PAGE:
Well, here we are fifteen years later and thanks to the rise of mobile, bandwidth is once again at a premium and we can be pretty sure that plenty of people are accessing our sites on slow connections. Yet again, mobile is highlighting issues that were always there. When did we get so lazy and decide it was acceptable to send giant unoptimised images down the pipe to our long-suffering visitors?

Mathew Pennell recently wrote:

…it’s certainly true that the golden rule I grew up with – no page should ever be over 100Kb – has long since been mothballed.

But why? That seems like a perfectly good and still-relevant rule to me.

Alas, on the dConstruct site I wasn’t able to hit that target. With an unprimed cache, the home page comes in at around 300K (it’s 17K with a primed cache). By far the largest file is the CSS, weighing at 113K, followed by the web font, Futura bold oblique, at 32K.

By the way, when it comes to analysing performance in the browser, this missing manual for the Webkit inspector is really, really handy. I also ran the site through Google Page Speed but it seems that the user-agent chooses an arbitrary browser width (960? 1024?) so some of the advice about scaling images needs to be taken with a pinch of salt when applied to responsive designs.

I took a look at some other conference sites too. The beautiful site for the Build conference comes in at just under a megabyte for the homepage—it has quite a few fonts and images. It also has a monochrome aesthetic going on so I suspect quite a few of those images could be squeezed down (and some far-future expiry dates would help for repeat visitors).

Then there’s site for this year’s Mobilism conference which is blazingly fast. The combined file size on the homepage isn’t that different to the dConstruct site (although the CSS is significantly smaller) and I suspect there’s some server-side wizardry going on. I’ll have to corner Stephen at the conference next week and quiz him about it.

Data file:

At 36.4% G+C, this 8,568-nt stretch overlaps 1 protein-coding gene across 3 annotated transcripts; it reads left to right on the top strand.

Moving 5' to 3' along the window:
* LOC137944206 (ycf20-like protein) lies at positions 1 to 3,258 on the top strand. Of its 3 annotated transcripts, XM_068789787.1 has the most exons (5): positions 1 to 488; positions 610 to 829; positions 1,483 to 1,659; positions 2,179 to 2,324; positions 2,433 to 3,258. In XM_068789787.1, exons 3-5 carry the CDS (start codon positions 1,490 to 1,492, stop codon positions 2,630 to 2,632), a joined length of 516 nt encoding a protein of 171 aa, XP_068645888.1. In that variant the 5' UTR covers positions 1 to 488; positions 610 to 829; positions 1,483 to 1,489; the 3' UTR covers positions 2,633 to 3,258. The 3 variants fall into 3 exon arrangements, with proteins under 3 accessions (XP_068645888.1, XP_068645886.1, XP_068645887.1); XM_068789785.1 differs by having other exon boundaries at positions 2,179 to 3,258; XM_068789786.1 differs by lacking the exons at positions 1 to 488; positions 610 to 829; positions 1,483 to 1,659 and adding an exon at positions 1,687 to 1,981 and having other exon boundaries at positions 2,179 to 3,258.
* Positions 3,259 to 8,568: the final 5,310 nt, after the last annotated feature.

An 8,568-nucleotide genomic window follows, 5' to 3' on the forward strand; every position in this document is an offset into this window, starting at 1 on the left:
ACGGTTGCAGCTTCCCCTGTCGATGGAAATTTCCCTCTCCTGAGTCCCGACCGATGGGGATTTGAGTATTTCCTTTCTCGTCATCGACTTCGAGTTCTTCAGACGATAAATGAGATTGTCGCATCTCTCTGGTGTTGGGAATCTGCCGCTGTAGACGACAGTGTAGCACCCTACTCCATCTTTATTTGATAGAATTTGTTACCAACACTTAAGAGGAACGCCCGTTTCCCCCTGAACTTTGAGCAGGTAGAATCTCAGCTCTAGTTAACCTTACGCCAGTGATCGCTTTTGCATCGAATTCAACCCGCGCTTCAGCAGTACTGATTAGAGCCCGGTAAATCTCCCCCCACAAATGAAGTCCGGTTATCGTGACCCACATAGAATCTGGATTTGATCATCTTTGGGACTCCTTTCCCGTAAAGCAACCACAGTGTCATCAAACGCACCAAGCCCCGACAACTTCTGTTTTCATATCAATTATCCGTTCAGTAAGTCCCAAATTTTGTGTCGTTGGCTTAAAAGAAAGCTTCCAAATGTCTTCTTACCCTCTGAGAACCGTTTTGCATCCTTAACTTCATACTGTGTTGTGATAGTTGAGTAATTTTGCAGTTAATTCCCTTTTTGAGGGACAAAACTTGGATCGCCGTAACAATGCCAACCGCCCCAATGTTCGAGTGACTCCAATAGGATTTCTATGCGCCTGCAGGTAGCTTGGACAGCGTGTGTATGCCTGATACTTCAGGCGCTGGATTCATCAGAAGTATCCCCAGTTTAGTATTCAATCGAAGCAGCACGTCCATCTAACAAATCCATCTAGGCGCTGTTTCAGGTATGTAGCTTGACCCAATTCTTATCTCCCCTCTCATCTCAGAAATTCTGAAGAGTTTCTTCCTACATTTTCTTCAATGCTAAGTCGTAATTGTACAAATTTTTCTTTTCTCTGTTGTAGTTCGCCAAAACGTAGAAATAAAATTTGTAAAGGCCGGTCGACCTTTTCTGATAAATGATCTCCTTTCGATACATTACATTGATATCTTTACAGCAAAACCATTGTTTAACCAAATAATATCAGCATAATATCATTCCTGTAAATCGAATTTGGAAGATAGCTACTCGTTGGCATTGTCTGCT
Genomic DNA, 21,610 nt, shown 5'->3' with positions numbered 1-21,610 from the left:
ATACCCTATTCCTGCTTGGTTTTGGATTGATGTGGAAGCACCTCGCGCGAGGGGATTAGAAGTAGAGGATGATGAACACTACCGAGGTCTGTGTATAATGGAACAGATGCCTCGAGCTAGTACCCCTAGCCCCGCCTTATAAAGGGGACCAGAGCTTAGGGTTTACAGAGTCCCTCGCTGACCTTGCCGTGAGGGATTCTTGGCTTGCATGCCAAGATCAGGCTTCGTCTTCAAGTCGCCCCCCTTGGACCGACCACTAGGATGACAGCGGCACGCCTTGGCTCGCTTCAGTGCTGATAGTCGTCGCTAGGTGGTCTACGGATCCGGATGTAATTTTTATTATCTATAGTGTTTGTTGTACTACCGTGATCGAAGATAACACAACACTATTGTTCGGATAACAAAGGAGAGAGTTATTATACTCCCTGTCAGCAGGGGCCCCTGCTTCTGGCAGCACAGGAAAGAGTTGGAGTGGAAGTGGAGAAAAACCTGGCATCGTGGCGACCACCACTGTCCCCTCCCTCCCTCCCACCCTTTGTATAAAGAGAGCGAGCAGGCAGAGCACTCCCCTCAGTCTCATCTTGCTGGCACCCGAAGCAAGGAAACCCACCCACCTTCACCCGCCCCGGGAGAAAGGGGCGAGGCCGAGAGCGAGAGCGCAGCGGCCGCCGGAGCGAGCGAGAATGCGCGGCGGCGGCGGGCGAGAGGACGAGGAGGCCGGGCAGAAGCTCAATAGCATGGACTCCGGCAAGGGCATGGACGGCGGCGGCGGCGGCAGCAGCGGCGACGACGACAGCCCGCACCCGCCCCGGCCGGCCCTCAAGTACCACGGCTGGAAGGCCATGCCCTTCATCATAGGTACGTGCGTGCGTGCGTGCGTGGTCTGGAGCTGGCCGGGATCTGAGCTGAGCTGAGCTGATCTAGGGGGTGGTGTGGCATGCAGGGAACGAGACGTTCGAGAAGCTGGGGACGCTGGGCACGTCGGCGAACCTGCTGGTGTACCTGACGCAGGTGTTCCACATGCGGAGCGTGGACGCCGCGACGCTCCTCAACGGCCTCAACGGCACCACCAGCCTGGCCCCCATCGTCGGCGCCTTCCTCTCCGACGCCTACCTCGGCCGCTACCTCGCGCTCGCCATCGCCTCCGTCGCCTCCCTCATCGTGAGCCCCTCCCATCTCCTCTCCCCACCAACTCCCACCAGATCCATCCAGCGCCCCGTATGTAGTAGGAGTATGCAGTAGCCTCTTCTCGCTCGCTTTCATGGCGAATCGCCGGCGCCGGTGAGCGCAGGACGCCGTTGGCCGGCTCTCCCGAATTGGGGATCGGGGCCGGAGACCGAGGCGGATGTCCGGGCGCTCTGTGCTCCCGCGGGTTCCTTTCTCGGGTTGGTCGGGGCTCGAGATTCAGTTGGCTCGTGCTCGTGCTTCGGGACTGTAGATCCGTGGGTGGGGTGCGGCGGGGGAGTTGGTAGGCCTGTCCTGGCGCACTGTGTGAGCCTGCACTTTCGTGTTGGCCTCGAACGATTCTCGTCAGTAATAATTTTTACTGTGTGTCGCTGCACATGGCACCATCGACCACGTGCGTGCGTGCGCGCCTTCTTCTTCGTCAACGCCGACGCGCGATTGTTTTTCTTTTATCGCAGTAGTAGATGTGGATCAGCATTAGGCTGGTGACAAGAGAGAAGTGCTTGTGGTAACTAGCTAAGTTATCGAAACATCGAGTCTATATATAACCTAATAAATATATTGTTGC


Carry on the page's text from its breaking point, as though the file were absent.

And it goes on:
For now, server-side performance optimisation is something beyond my ken. I should really do something about that, especially as I’m expecting the dConstruct site to take a hammering the day that tickets go sale (May 29th—save the date).

In the meantime, there’s still plenty I can do on the front end. As Bruce put it:

It seems to me that old-fashioned, oh-so-dull techniques might not be ready for retirement yet. You know: well-crafted HTML, keeping JavaScript for progressive enhancement rather than a pre-requisite for the page even displaying, and testing across browsers.

All those optimisation techniques we learned in the 90s—and even wacky ideas like lowsrc—are back in fashion. Everything old is new again.

Wednesday, February 29th, 2012

ImageAlpha — lossy compression for 24-bit PNG images

From Kornel, the genius who gave us ImageOptim, comes another Mac desktop tool for optimising PNGs, this time converting 24-bit PNG to 8-bit with full alpha channel.